When Tottenham Hotspur face Manchester United on Sunday, it will be a match of mystery.
Both teams come into this game having been free-scoring during the festive period. Like with most free-scoring runs of form, there’s a degree of fortune to it. Tottenham scored 11 goals from 15 shots on target against Everton and Bournemouth (an incredible 73.3 per cent) while United scored 9 of their 14 shots on target against Cardiff and Bournemouth (64.2 per cent).
This is a clear departure from the average, where around a third of shots on target become goals (as was the case when United faced Huddersfield, putting three past the Terriers from 11 shots on target).
As such, it makes it difficult to gauge where each side is at the moment.
What’s each team’s baseline quality?
Tottenham are trying to find their new way, with a much-changed midfield. The all-round, all-action figure of Mousa Dembele looks set for China, having aged terribly in the past six to ten months. Victor Wanyama, the second-most assured defensive midfielder in the squad, has barely been fit this season at all.
Meanwhile, Ole Gunnar Solskjaer’s United haven’t really had a thorough test. Cardiff, Huddersfield, a poor Bournemouth, Newcastle and Reading in the FA Cup is a very easy run. If Solskjaer’s side had failed to win four, if not all five, of these matches then it would have looked worrying, but having been victorious in all of them doesn’t necessarily mean much.
Worryingly for United, they’ve conceded chances worth 1.0 or more expected goals in three of those four league games. Against Bournemouth, you might expect this, but not Cardiff or Newcastle. It’s been reported that the attacking players at the club have enjoyed being freed of defensive duties under the interim manager… but maybe they shouldn’t have been.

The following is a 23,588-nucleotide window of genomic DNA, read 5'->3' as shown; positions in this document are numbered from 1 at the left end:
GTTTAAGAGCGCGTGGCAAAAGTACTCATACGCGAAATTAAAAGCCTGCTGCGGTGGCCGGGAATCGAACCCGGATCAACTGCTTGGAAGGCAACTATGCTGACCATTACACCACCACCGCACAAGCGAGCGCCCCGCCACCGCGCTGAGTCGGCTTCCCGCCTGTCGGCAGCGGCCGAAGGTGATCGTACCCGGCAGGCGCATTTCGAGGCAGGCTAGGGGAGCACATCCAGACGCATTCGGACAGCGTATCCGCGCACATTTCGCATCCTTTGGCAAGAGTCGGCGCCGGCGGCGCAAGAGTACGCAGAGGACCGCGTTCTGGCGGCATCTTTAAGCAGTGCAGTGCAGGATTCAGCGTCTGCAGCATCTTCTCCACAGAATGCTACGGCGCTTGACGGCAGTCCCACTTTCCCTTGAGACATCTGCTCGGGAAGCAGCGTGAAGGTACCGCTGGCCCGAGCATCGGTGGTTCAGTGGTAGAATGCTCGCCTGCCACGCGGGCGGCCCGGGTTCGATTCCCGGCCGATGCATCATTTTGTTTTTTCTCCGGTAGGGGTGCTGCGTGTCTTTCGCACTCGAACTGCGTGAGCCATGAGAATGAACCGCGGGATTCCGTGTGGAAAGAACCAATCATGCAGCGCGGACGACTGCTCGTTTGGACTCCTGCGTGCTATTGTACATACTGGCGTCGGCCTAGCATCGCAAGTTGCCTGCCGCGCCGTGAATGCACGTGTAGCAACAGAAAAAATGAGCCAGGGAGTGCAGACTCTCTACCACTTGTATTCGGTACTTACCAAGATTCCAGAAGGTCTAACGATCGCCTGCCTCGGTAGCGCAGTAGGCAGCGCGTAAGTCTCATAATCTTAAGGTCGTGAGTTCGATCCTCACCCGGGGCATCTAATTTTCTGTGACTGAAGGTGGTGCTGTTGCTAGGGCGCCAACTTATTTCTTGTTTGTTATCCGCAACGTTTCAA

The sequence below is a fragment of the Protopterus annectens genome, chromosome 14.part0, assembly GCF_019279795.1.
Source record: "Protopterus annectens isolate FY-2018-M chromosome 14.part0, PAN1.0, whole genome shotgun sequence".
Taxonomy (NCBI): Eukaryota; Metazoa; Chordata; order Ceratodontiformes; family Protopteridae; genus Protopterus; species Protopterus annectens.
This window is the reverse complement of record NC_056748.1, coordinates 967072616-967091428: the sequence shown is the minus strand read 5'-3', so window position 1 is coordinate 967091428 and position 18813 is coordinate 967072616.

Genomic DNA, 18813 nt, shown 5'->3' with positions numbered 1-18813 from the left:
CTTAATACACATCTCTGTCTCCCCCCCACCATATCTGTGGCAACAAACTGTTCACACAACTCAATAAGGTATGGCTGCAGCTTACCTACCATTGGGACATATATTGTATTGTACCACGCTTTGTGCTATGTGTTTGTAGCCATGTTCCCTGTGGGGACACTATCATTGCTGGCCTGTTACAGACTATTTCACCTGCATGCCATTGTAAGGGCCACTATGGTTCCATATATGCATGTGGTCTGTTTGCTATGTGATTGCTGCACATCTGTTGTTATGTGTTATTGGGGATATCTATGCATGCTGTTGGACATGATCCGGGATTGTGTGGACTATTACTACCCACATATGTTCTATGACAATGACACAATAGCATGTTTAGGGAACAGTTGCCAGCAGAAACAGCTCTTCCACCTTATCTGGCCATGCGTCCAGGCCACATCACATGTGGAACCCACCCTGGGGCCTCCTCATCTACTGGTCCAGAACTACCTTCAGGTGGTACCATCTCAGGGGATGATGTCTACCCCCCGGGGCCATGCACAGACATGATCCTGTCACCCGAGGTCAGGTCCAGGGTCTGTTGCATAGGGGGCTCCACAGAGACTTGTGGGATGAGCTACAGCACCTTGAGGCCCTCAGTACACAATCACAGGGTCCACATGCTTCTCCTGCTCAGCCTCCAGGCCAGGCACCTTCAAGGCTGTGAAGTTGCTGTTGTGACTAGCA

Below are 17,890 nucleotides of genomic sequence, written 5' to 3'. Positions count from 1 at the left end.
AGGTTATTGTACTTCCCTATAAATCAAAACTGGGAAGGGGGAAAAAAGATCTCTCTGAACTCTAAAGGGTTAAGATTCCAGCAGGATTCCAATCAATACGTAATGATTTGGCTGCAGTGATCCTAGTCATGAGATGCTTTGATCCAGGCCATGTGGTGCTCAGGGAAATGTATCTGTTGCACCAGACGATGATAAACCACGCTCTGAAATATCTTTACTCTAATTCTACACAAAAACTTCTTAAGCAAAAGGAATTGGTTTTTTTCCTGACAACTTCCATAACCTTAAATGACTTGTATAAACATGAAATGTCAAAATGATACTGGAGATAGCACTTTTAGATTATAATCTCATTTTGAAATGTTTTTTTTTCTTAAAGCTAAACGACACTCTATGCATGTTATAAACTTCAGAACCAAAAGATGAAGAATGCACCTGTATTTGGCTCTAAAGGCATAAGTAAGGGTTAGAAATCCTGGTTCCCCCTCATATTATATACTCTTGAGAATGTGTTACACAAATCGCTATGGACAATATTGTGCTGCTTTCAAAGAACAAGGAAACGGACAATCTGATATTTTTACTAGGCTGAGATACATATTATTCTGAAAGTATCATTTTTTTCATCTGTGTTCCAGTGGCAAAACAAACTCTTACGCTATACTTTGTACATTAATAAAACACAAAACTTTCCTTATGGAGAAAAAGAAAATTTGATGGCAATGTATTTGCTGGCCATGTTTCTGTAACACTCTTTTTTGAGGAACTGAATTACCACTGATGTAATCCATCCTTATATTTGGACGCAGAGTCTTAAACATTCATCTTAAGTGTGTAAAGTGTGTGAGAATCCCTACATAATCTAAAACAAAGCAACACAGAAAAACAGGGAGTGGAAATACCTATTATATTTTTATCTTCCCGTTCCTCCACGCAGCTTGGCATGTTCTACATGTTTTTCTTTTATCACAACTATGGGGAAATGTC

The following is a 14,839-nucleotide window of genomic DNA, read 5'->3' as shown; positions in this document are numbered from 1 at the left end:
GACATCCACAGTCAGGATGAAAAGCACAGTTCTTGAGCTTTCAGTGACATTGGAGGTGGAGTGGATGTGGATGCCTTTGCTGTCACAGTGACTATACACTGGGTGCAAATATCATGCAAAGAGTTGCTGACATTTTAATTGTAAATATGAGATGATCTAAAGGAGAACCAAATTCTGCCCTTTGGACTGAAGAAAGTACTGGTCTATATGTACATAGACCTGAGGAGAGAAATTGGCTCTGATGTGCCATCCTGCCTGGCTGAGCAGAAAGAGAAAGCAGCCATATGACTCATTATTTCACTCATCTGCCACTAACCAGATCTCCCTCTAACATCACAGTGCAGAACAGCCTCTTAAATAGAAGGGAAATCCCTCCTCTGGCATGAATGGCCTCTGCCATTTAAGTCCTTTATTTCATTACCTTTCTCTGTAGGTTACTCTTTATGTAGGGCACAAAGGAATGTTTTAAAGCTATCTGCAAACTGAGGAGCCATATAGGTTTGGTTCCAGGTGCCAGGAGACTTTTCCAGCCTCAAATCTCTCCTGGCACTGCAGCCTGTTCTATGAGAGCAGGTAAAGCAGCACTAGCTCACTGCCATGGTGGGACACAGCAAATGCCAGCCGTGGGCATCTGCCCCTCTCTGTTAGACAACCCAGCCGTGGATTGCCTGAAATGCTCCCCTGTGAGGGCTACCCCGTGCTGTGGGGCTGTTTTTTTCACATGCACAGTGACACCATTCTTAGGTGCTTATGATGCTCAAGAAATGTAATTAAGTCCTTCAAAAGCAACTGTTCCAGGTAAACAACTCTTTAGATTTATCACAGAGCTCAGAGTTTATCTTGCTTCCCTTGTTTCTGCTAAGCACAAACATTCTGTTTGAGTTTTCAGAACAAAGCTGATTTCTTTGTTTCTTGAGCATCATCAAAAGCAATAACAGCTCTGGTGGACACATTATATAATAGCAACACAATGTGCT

Under Solskjaer, United have conceded seven shots from open play on the right-hand side of their box, from the edge of the six-yards to the edge of eighteen-yards. On their left-hand defensive side, they’ve only conceded one in this area. They seem to be noticeably weaker defensively down their own right inside channel.
Speculation, speculation, speculation
In the outside world, the game may well be overshadowed by speculation that Mauricio Pochettino could be the next permanent Manchester United manager.
“The speculation is there for a reason,” Solskjaer said in his pre-match press conference, “because he’s done well [at Tottenham].”
Solskjaer himself has been linked to the permanent position, despite being essentially ‘on loan’ from Norwegian team Molde. He’s been winning over the fans, as well as the attackers, with his style of play.
“They are one of best teams in the league so we have to be aware of their strengths,” he said. “But I have been brought up on the need to attack teams. That is our strength going forward, attacking – we have to.
“We are not going to get as many chances to attack against them as we had before so when we have the ball we have to be ready to play well and use the whole pitch because Wembley is a decent size.”
That desire to attack could well leave United open at the back, especially considering their performances against lesser teams so far.
Solskjaer and co will have to take solace from Tottenham’s poor showing against Wolves just before the turn of the year, where they lost 3-1 and barely produced any chances of note. Before that, the other side of the demolitions of Everton and Bournemouth, Spurs produced just three shots on target against Burnley.
Tottenham’s recent form shows that they’re capable of incredible highs and disappointing lows. United’s shows that they’re definitely better than some bad teams, but who knows how they’ll fare against a genuinely good one. And amidst it all is the narrative of who will be in the Old Trafford dugout next season, as well as how long Tottenham will have to use Wembley as their home stadium. Mysteries everywhere. Although you’d expect goals.
*odds subject to change